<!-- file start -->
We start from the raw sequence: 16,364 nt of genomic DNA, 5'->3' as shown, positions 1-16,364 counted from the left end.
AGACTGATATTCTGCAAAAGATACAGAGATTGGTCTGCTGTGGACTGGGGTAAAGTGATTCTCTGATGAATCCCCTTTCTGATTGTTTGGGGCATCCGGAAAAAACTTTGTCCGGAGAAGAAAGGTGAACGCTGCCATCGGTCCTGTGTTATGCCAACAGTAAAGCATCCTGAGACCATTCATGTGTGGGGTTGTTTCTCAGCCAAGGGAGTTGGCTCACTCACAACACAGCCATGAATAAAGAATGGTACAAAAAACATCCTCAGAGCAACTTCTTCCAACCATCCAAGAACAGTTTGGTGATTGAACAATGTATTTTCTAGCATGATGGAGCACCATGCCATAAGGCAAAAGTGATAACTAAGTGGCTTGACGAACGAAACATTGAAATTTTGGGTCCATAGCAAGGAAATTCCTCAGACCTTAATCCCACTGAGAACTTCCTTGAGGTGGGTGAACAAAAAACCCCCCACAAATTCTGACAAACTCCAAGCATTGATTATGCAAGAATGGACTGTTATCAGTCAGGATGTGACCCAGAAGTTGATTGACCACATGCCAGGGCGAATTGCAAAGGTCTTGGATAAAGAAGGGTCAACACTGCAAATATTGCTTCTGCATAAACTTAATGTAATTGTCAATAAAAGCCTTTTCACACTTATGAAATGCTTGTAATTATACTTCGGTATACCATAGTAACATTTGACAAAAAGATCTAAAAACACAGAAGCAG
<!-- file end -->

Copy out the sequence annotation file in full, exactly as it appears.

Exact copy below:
We start from the raw sequence: 16,364 nt of genomic DNA, 5'->3' as shown, positions 1-16,364 counted from the left end.
AGACTGATATTCTGCAAAAGATACAGAGATTGGTCTGCTGTGGACTGGGGTAAAGTGATTCTCTGATGAATCCCCTTTCTGATTGTTTGGGGCATCCGGAAAAAACTTTGTCCGGAGAAGAAAGGTGAACGCTGCCATCGGTCCTGTGTTATGCCAACAGTAAAGCATCCTGAGACCATTCATGTGTGGGGTTGTTTCTCAGCCAAGGGAGTTGGCTCACTCACAACACAGCCATGAATAAAGAATGGTACAAAAAACATCCTCAGAGCAACTTCTTCCAACCATCCAAGAACAGTTTGGTGATTGAACAATGTATTTTCTAGCATGATGGAGCACCATGCCATAAGGCAAAAGTGATAACTAAGTGGCTTGACGAACGAAACATTGAAATTTTGGGTCCATAGCAAGGAAATTCCTCAGACCTTAATCCCACTGAGAACTTCCTTGAGGTGGGTGAACAAAAAACCCCCCACAAATTCTGACAAACTCCAAGCATTGATTATGCAAGAATGGACTGTTATCAGTCAGGATGTGACCCAGAAGTTGATTGACCACATGCCAGGGCGAATTGCAAAGGTCTTGGATAAAGAAGGGTCAACACTGCAAATATTGCTTCTGCATAAACTTAATGTAATTGTCAATAAAAGCCTTTTCACACTTATGAAATGCTTGTAATTATACTTCGGTATACCATAGTAACATTTGACAAAAAGATCTAAAAACACAGAAGCAG